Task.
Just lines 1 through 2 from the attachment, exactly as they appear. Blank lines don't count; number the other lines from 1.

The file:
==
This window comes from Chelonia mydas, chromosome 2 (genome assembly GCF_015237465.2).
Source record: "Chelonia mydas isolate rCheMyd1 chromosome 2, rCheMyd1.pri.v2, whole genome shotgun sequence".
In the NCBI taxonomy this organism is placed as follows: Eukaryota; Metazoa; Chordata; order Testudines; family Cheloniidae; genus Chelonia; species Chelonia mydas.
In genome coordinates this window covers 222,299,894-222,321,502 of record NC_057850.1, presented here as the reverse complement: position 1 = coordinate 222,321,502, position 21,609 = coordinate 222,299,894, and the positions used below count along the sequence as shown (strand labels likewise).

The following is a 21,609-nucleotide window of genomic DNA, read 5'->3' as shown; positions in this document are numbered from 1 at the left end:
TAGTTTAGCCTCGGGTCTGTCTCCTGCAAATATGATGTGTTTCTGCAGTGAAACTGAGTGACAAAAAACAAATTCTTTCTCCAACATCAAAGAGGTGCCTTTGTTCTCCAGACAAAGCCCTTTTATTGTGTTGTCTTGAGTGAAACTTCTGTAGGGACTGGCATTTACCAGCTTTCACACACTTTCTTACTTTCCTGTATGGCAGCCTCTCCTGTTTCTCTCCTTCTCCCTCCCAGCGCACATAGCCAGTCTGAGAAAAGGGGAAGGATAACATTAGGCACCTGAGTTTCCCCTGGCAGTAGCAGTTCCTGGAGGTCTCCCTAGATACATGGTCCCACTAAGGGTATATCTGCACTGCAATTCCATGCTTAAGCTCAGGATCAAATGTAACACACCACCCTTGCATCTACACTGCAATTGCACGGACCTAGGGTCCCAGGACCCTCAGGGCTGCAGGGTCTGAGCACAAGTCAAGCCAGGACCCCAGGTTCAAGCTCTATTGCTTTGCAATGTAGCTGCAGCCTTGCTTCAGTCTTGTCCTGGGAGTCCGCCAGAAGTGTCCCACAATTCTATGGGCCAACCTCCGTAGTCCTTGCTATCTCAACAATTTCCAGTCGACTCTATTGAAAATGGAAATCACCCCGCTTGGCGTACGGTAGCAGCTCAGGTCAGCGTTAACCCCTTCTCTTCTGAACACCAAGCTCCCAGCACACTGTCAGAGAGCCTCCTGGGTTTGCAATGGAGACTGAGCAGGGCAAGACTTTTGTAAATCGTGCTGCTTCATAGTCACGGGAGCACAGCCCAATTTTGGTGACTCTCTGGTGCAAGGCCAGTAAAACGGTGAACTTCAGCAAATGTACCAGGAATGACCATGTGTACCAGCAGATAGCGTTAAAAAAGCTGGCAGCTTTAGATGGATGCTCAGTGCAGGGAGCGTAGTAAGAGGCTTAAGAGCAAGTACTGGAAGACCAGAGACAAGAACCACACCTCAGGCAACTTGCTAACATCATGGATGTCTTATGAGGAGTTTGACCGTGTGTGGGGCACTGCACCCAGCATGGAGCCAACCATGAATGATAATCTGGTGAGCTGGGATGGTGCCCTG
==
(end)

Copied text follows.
This window comes from Chelonia mydas, chromosome 2 (genome assembly GCF_015237465.2).
Source record: "Chelonia mydas isolate rCheMyd1 chromosome 2, rCheMyd1.pri.v2, whole genome shotgun sequence".